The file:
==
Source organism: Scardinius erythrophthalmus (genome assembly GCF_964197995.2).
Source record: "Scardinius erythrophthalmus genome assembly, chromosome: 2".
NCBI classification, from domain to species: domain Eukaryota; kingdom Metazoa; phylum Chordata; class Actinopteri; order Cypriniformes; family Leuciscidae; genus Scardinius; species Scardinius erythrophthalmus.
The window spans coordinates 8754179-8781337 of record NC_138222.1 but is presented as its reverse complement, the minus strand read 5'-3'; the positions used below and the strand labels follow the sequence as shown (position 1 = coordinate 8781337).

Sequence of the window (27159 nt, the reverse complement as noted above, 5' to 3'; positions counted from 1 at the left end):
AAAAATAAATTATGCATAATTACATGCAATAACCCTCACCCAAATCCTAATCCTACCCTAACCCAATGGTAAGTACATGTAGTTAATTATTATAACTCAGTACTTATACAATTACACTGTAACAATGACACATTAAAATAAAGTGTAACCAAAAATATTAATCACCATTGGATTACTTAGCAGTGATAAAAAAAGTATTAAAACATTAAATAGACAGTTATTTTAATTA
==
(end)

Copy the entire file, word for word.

Source organism: Scardinius erythrophthalmus (genome assembly GCF_964197995.2).
Source record: "Scardinius erythrophthalmus genome assembly, chromosome: 2".
NCBI classification, from domain to species: domain Eukaryota; kingdom Metazoa; phylum Chordata; class Actinopteri; order Cypriniformes; family Leuciscidae; genus Scardinius; species Scardinius erythrophthalmus.
The window spans coordinates 8754179-8781337 of record NC_138222.1 but is presented as its reverse complement, the minus strand read 5'-3'; the positions used below and the strand labels follow the sequence as shown (position 1 = coordinate 8781337).

Sequence of the window (27159 nt, the reverse complement as noted above, 5' to 3'; positions counted from 1 at the left end):
AAAAATAAATTATGCATAATTACATGCAATAACCCTCACCCAAATCCTAATCCTACCCTAACCCAATGGTAAGTACATGTAGTTAATTATTATAACTCAGTACTTATACAATTACACTGTAACAATGACACATTAAAATAAAGTGTAACCAAAAATATTAATCACCATTGGATTACTTAGCAGTGATAAAAAAAGTATTAAAACATTAAATAGACAGTTATTTTAATTA